“I Don’t Believe It’s You/What The Hell I Got” by Michel Pagliaro (Columbia Hall of Fame)
Okay, I don’t think this is an original single, but one of those fill-your-crates reissues done after the song’s original release. Still, it does contain two classics by one of my all-time favorite obscure Canadian hitmakers. Pagliaro was like some Franco-Canadian amalgam of Lennon & McCartney – endlessly melodic, a great singer and songwriter, backed by some really inventive production. His English albums are must-buys if you ever stumble upon ‘em. Curiously, his French recordings do nothing for me. Really, there needs to be a Pagliaro cult. “Some Sing, Some Dance,” “Lovin’ You Ain’t Easy” … diamonds.
“I Gotcha/A Mother’s Prayer” by Joe Tex (Dial Records)
Joe can do no wrong. The b-side is a humorously overheated ode to mother love and the a-side is funk dynamite. Some unnamed store clerk scrawled on the paper sleeve of my copy: “The 1st drum ‘n’ bass record. GREAT!” Can’t argue with that.
“The Philly Freeze/No Deposit—No Return” by Alvin Cash & The Registers (Mar-V-Lus Records)
I suppose Alvin was invoking some dance native to the City of Brotherly Love when he cut this track, but I just value it because it is so unapologetically a party record, complete with nifty stop-start “freeze” parts and a sassy female backing chorus chanting “I like it like that.” And can I mention that terrific Mar-V-Lus label design? I also have Cash’s great paean to the greatest boxer of all time, “Ali Shuffle.” If Marah is looking for a fly new walk-on song for their lives shows, they should consider this. Just sayin’.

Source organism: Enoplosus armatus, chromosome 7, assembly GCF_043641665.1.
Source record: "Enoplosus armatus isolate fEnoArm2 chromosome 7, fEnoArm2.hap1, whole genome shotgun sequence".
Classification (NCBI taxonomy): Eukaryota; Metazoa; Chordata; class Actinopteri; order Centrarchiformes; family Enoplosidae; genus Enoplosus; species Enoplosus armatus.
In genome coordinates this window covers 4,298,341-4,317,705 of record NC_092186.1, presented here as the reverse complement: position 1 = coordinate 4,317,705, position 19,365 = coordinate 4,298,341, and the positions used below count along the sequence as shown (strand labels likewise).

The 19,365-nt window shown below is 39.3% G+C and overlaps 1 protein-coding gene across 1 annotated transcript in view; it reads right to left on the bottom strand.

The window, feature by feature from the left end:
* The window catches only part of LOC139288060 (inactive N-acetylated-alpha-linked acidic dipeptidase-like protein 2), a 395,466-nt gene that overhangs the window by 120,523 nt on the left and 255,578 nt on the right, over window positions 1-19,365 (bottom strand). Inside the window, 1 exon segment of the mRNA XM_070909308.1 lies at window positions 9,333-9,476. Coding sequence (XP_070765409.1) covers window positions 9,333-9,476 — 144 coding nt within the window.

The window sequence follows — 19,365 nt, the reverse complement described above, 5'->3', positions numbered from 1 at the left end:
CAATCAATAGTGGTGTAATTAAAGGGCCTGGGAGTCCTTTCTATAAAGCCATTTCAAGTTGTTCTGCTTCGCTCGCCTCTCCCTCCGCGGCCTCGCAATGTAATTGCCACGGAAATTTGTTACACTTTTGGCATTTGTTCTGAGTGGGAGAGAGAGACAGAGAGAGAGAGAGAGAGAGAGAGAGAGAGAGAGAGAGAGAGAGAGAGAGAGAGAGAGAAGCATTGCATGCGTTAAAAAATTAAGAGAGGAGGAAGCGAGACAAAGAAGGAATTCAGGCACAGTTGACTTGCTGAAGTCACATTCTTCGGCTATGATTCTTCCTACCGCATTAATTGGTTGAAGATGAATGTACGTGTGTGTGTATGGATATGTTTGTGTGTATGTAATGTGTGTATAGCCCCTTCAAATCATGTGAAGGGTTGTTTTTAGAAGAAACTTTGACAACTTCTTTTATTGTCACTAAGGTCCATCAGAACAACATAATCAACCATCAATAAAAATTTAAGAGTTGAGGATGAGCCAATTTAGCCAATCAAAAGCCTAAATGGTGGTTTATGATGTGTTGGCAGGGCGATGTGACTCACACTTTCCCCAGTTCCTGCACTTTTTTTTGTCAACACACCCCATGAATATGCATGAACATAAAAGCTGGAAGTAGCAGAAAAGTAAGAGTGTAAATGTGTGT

“Nobody’s Fool/Buckaroo Bill” by Dan Penn (Happy Tiger Records)
When Elvis Presley died, he had been poised to record some new songs, including the A-side of this single from journeyman songwriter and producer Dan Penn. Elvis would have killed it, for sure. But it’s a classic in its original form. Call it another near-miss in Penn’s storied career; he was commissioned to write an excellent song called “Zero Willpower” for Bette Midler to sing in her movie debut The Rose, but instead she opted for treacle number “The Rose.” The b-side is a real oddity, a low-key crooned tribute to a fictional cow-puncher, the lyric of which a friend pointed out sounds a lot like a heavily coded plea for tolerance of homosexuality. Penn’s solo debut LP, also called Nobody’s Fool, is really one of the great lost country-soul albums ever, too. Go get it.
“Hang On To Your Life/Do You Miss Me Darlin’” by The Guess Who (Nimbus 9)
In an age when you can attach an MP3 to an email and post it on a blog and the whole wired world can hear it immediately, it’s easy to get nostalgic for the mystery of old-school musical diffusion. The Guess Who hailed from my hometown of Winnipeg, Manitoba but somehow they managed to become – at least for a time – international hitmakers. It is still bewildering to me that I can find this single collecting dust in a record store in the basement of some place in Vermont? How did the music get from my cold, icebound home town to the rest of the planet, stored on these little black rings?